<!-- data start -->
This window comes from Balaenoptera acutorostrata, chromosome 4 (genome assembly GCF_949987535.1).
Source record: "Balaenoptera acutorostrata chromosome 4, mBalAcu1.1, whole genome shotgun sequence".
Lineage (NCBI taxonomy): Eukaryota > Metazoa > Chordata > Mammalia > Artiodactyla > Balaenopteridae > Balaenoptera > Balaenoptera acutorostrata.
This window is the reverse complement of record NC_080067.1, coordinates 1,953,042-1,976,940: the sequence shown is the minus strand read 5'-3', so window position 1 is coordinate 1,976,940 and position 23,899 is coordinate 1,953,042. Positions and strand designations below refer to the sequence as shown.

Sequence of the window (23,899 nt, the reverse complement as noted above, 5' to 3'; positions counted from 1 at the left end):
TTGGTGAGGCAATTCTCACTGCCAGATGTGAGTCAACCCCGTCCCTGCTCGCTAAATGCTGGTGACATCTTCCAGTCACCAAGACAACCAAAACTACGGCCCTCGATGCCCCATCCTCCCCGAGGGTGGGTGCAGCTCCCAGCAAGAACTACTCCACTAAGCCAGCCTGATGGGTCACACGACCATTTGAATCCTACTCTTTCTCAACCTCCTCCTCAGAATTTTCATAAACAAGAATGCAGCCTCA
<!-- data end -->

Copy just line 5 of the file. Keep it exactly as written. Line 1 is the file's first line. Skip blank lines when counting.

Sequence of the window (23,899 nt, the reverse complement as noted above, 5' to 3'; positions counted from 1 at the left end):